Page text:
Additional data support the activation of the cyclin B1/CDK1 complex in YK-4-279–treated cells. CDK1 activation requires dephosphorylation of an inhibitory residue, Tyr15 (30, 31). Although overall CDK1 protein abundance remained stable, CDK1 phosphorylation at Tyr15 decreased after single and combinatorial treatments in a time-dependent manner, suggesting persistent CDK1 activation (Fig. 3B). Given that the inactivation of CDK1 requires degradation of cyclin B1, we sought YK-4-279–modulated pathways that could increase cyclin B1 abundance. UBE2C is an E2 ubiquitin ligase known to participate in cyclin B1 degradation (32). Analysis of public databases revealed that UBE2C is highly expressed in both ES cell lines and patients (fig. S3, A and B). YK-4-279 also reduced the amount of UBE2C RNA (Fig. 3E) and UBE2C protein compared to DMSO-treated controls, whereas the combination of YK-4-279 and VCR further reduced UBE2C protein abundance after 24 hours of treatment (Fig. 3B).

To further study the role of UBE2C in the synergy between YK-4-279 and VCR, we established both a knockdown of UBE2C using short hairpin RNA (shRNA) in A4573 and CHLA9 cell lines (fig. S3, C to E) and UBE2C overexpression models (Fig. 3, F and G). CHLA9 was used as a control in knockdown studies because VCR sensitivity was minimally altered in combinatorial treatments (table S3). Reduction of UBE2C protein led to increased cyclin B1 protein abundance in A4573 cells but mixed results in CHLA9 cells (fig. S3C). Reduction of UBE2C induced a left shift in the dose response for VCR from an IC50 of 1.6 to 0.6 nM in A4573 cells (fig. S3D) and a 6% increase in cells in G2-M (fig. S3E). Reduction of UBE2C did not alter the sensitivity of CHLA9 cells to VCR (fig. S3D) nor did it change the number of cells in G2-M (fig. S3E). In a follow-up experiment, A4573 cells were infected with a vector containing DDK-tagged UBE2C for overexpression (Fig. 3, F and G) with which we measured a threefold increase in the YK-4-279 IC50 from 12.8 to 36.8 μM (Fig. 3G). Although YK-4-279 treatment reduced the endogenous UBE2C protein, there was no effect on the exogenously expressed protein (Fig. 3F).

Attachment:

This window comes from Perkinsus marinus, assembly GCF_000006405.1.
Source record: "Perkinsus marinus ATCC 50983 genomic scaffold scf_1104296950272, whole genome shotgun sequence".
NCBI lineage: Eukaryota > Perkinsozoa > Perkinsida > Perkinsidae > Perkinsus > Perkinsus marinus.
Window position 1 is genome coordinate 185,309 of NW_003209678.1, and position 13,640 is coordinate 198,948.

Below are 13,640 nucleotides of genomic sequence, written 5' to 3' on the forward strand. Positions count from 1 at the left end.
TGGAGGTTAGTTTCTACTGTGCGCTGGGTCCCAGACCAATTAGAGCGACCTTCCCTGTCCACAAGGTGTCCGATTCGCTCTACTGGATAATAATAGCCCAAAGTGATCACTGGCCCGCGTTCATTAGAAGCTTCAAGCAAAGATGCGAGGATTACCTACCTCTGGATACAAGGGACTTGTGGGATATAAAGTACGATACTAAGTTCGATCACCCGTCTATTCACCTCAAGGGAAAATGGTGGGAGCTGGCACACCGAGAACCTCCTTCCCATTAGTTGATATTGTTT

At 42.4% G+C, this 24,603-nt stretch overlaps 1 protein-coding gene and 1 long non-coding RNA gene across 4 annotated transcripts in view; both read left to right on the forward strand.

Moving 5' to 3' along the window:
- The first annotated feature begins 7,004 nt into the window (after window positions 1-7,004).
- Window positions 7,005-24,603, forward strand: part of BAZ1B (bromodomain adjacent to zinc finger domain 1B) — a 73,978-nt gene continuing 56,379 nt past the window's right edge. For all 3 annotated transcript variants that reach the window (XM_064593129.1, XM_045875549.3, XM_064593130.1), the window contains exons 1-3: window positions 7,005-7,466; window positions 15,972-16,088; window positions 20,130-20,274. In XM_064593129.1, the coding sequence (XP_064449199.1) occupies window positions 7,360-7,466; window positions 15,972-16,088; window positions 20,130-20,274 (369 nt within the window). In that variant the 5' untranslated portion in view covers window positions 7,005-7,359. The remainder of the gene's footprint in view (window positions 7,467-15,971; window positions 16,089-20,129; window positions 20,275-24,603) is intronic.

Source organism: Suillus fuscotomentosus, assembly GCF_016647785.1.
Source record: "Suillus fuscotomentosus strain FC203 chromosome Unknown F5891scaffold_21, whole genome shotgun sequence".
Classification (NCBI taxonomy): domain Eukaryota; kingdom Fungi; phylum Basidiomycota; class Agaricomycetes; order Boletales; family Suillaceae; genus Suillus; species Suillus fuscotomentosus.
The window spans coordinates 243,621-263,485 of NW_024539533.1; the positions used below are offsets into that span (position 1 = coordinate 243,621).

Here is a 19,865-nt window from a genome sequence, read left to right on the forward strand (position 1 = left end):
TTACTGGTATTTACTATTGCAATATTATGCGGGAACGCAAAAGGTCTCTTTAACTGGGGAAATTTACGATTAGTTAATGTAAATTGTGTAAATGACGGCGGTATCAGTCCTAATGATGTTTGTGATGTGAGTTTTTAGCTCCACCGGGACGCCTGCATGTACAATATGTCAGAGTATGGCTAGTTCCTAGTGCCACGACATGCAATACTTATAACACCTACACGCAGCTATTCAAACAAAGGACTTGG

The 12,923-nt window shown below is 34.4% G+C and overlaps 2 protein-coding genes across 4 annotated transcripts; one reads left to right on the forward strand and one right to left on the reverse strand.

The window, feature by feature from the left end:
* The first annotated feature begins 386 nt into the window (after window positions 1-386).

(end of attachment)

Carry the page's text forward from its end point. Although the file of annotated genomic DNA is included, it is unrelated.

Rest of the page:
To further decipher the connection between YK-4-279 sensitivity and the UBE2C–cyclin B1 axis, we reduced cyclin B1 abundance using shRNA in A4573 cells (Fig. 3, H and I, and fig. S3F). Cells with cyclin B1 reduction showed a decrease in p-H3Ser10, which was partly rescued by YK-4-279 treatment in A4573 cells (Fig. 3H). The cyclin B1 reduction also increased resistance to YK-4-279, shifting the IC50 from 5.4 to 6.4 μM (fig. S3F). In addition, cyclin B1–reduced cells also showed a 7% decrease in G2-M arrest (Fig. 3I).

Combinatorial treatment with YK-4-279 and VCR enhances disruption of spindle microtubules and centrosomes compared with either single-drug treatment